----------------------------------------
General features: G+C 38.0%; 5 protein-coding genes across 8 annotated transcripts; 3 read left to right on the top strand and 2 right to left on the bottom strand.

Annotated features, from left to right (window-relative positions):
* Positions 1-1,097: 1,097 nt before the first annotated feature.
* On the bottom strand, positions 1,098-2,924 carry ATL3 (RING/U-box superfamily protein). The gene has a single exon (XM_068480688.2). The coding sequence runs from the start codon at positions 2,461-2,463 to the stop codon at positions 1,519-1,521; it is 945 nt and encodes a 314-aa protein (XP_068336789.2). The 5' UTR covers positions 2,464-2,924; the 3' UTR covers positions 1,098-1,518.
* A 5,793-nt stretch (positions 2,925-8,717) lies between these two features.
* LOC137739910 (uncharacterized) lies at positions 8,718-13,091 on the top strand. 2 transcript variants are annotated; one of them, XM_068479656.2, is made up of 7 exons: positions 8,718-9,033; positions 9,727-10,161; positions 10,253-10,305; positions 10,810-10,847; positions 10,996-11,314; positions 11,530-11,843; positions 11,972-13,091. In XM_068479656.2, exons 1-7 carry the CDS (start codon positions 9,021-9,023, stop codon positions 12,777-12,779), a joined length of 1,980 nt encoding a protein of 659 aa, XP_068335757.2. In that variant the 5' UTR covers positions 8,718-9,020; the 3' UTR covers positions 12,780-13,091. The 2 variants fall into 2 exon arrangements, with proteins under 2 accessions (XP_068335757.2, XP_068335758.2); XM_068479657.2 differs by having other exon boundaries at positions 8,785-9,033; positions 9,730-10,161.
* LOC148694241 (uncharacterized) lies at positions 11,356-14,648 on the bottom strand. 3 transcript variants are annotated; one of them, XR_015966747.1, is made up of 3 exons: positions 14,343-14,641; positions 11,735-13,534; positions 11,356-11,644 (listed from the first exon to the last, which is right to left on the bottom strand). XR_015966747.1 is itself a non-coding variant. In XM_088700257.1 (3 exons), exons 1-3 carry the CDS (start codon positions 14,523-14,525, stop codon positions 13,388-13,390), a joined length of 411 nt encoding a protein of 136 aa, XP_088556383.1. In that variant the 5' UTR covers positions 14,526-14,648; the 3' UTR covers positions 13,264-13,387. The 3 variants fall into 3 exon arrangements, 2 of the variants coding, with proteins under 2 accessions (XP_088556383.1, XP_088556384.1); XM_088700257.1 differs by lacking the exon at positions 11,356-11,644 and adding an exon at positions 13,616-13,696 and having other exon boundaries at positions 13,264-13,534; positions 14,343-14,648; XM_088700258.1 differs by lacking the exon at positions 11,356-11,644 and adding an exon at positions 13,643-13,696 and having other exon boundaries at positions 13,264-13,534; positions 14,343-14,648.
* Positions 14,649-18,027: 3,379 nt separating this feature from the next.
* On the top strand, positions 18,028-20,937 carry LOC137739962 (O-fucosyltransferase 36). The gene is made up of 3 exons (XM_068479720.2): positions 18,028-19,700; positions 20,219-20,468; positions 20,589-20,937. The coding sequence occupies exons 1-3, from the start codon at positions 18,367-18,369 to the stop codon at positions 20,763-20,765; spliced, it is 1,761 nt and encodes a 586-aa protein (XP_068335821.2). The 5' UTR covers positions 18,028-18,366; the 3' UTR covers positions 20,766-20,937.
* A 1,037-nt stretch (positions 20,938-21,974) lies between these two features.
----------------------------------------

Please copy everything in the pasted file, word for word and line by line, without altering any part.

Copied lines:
General features: G+C 38.0%; 5 protein-coding genes across 8 annotated transcripts; 3 read left to right on the top strand and 2 right to left on the bottom strand.

Annotated features, from left to right (window-relative positions):
* Positions 1-1,097: 1,097 nt before the first annotated feature.
* On the bottom strand, positions 1,098-2,924 carry ATL3 (RING/U-box superfamily protein). The gene has a single exon (XM_068480688.2). The coding sequence runs from the start codon at positions 2,461-2,463 to the stop codon at positions 1,519-1,521; it is 945 nt and encodes a 314-aa protein (XP_068336789.2). The 5' UTR covers positions 2,464-2,924; the 3' UTR covers positions 1,098-1,518.
* A 5,793-nt stretch (positions 2,925-8,717) lies between these two features.
* LOC137739910 (uncharacterized) lies at positions 8,718-13,091 on the top strand. 2 transcript variants are annotated; one of them, XM_068479656.2, is made up of 7 exons: positions 8,718-9,033; positions 9,727-10,161; positions 10,253-10,305; positions 10,810-10,847; positions 10,996-11,314; positions 11,530-11,843; positions 11,972-13,091. In XM_068479656.2, exons 1-7 carry the CDS (start codon positions 9,021-9,023, stop codon positions 12,777-12,779), a joined length of 1,980 nt encoding a protein of 659 aa, XP_068335757.2. In that variant the 5' UTR covers positions 8,718-9,020; the 3' UTR covers positions 12,780-13,091. The 2 variants fall into 2 exon arrangements, with proteins under 2 accessions (XP_068335757.2, XP_068335758.2); XM_068479657.2 differs by having other exon boundaries at positions 8,785-9,033; positions 9,730-10,161.
* LOC148694241 (uncharacterized) lies at positions 11,356-14,648 on the bottom strand. 3 transcript variants are annotated; one of them, XR_015966747.1, is made up of 3 exons: positions 14,343-14,641; positions 11,735-13,534; positions 11,356-11,644 (listed from the first exon to the last, which is right to left on the bottom strand). XR_015966747.1 is itself a non-coding variant. In XM_088700257.1 (3 exons), exons 1-3 carry the CDS (start codon positions 14,523-14,525, stop codon positions 13,388-13,390), a joined length of 411 nt encoding a protein of 136 aa, XP_088556383.1. In that variant the 5' UTR covers positions 14,526-14,648; the 3' UTR covers positions 13,264-13,387. The 3 variants fall into 3 exon arrangements, 2 of the variants coding, with proteins under 2 accessions (XP_088556383.1, XP_088556384.1); XM_088700257.1 differs by lacking the exon at positions 11,356-11,644 and adding an exon at positions 13,616-13,696 and having other exon boundaries at positions 13,264-13,534; positions 14,343-14,648; XM_088700258.1 differs by lacking the exon at positions 11,356-11,644 and adding an exon at positions 13,643-13,696 and having other exon boundaries at positions 13,264-13,534; positions 14,343-14,648.
* Positions 14,649-18,027: 3,379 nt separating this feature from the next.
* On the top strand, positions 18,028-20,937 carry LOC137739962 (O-fucosyltransferase 36). The gene is made up of 3 exons (XM_068479720.2): positions 18,028-19,700; positions 20,219-20,468; positions 20,589-20,937. The coding sequence occupies exons 1-3, from the start codon at positions 18,367-18,369 to the stop codon at positions 20,763-20,765; spliced, it is 1,761 nt and encodes a 586-aa protein (XP_068335821.2). The 5' UTR covers positions 18,028-18,366; the 3' UTR covers positions 20,766-20,937.
* A 1,037-nt stretch (positions 20,938-21,974) lies between these two features.